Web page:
Being Bilingual Sparks Creativity
Bilingualism Can Generate Creative Problem Solving
Posted May 24, 2014
Personally, I love the sounds and musicality of all languages. I was raised in a bi-lingual household. I spoke English outside the home when I was with people who did not speak Italian. This was particularly at school and at activities that had some connection to school – e.g. cub scouts, athletics, music etc. But at home it was Italian all the way.
Over the years, I have had the pleasure of working with a wide range of bilingual individuals in my creativity workshops. Many of these individuals demonstrated some high quality creative skill in their choice of art, and it was clear they were able to transfer that mindset into the success of other life endeavors. Interestingly, a lot of these individuals do not attribute their wonderful aptitudes to the fact that they were raised under the effects of two different languages – as I myself did not, especially as a young man.
Yet, I believe this kind of linguistic influence can spark early patterns of creative skill, thinking and vision that then snowball throughout life, so long as the pipeline stays on – all the more reason to involve one’s self in making art (any art) at any level. Just enjoy yourself and do it, doesn’t matter what the art or if you play like Mozart or paint like Van Gogh, and the pipeline is on.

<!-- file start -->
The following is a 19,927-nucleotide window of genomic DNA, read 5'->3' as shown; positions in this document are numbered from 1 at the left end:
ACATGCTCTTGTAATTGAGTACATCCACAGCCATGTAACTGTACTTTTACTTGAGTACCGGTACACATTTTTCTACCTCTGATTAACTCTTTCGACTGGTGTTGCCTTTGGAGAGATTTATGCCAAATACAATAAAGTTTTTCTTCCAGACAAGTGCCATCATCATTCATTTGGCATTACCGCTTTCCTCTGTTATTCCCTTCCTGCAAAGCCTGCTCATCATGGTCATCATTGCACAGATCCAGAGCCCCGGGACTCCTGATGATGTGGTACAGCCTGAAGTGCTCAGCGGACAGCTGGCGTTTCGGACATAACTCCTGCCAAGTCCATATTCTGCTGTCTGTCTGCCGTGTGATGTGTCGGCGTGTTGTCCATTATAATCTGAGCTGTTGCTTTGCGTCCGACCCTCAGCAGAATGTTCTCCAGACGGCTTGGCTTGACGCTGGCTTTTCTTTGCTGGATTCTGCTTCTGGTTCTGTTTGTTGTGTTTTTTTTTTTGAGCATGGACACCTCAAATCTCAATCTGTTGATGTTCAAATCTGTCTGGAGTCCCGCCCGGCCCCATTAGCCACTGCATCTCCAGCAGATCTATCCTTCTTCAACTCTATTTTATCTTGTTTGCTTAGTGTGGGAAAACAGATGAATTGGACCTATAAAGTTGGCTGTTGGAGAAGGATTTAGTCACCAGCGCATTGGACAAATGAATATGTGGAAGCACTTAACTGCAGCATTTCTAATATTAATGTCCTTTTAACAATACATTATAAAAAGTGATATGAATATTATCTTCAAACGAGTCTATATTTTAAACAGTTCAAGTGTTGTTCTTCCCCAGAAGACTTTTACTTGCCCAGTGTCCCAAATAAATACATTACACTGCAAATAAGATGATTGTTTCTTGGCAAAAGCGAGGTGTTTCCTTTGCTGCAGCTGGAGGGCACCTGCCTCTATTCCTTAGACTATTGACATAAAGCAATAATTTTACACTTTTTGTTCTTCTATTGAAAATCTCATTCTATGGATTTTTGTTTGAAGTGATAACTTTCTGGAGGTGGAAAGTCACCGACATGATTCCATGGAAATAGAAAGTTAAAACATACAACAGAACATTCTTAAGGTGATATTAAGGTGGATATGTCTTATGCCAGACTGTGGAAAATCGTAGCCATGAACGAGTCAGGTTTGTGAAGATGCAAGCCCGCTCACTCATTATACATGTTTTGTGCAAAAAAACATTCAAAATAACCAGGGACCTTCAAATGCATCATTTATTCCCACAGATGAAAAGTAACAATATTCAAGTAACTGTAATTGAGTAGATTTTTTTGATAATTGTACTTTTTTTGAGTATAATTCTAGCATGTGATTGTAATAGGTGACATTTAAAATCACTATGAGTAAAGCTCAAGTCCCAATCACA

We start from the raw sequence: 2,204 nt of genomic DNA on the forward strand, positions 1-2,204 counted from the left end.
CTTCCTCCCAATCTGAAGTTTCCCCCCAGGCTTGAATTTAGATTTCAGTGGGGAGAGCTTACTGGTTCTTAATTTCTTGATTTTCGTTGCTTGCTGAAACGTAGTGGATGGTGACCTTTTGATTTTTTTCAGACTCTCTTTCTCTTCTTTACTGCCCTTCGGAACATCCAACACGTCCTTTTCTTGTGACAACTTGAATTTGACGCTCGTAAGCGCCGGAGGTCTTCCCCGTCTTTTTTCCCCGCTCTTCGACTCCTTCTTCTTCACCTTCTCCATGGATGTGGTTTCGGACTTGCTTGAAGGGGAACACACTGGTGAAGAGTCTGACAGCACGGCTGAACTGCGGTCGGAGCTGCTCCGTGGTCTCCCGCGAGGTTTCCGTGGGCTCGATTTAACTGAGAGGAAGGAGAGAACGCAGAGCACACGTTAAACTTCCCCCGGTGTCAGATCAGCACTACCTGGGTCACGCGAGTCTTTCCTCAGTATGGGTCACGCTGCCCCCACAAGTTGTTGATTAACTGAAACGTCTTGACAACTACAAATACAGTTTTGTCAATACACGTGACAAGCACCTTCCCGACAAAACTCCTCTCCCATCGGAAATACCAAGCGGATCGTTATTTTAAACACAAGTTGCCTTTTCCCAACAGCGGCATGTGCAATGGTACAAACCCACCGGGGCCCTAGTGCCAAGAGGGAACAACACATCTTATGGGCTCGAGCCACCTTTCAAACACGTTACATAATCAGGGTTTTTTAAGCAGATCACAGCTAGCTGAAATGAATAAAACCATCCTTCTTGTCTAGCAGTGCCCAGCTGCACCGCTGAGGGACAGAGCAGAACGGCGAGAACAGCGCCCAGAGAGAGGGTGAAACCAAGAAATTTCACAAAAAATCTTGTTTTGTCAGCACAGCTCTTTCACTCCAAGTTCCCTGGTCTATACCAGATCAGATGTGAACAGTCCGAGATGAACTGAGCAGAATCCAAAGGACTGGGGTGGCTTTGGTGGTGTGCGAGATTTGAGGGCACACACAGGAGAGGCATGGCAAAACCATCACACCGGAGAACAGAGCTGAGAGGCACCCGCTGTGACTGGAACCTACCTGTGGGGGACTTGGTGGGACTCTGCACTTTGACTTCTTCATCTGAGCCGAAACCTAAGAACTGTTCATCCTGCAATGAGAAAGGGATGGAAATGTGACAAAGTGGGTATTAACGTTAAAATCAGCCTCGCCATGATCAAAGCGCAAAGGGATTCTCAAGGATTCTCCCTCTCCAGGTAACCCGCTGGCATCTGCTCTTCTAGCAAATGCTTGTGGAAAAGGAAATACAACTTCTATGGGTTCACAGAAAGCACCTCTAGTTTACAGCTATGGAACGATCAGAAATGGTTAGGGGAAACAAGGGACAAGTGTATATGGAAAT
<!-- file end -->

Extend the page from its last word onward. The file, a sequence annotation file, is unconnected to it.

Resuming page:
You might think, offhand, that the interplay of two or more languages can sometimes frustrate an individual. There is some truth to that. At times, as a young person, I would start thinking in Italian when I was talking to someone who spoke English. I would know, for example, the Italian word for one thing or another, and not the English word. It was a little frustrating until I (as most bilingual kids do) learned to make the shift more smoothly. But this experience was well worth the bump up in creativity.
Allowing yourself to be influenced by a particular language’s mechanics, especially in regard to the syntax and the formations of its figurative language, with emphasis here on the metaphor – contributes to the establishment of creativity and complex thinking as well as one’s understanding regarding the natures and relationships of things. Bilingualism helps you drill even deeper into these components, and then, snowballs further as you move from one discipline (and life situation) to the next, strengthening the mind along the way. These strengths can come out in terms of creative problem solving and flow.
Beat writer William Burroughs was keenly onto this idea back in the fifties. Convinced that human language which gave us new freedom as a species later came back to restrict us in a number of ways; Burroughs created something called a “cutout” to help re-open the mind creatively and philosophically. At the end of this post, I will give you an exercise based on his cutout so you can try one of your own. But first, let’s look a little closer.
What was Burroughs cutting? The sentence, the syntax he blamed for the restrictions. The point was that: Disembodied language can allow you to understand the world in dazzling new ways. And therein is the connection to creativity as well as philosophy – and to creative benefits bilingualism. This is to say that syntactical and structural language patterns eventually restrict the mind. For example, see the following sentence: The sky is _________. You will notice that there are a limited number of possibilities the language conventionally allows. So in many ways you are restricted in what you see and think as you look to “the sky.”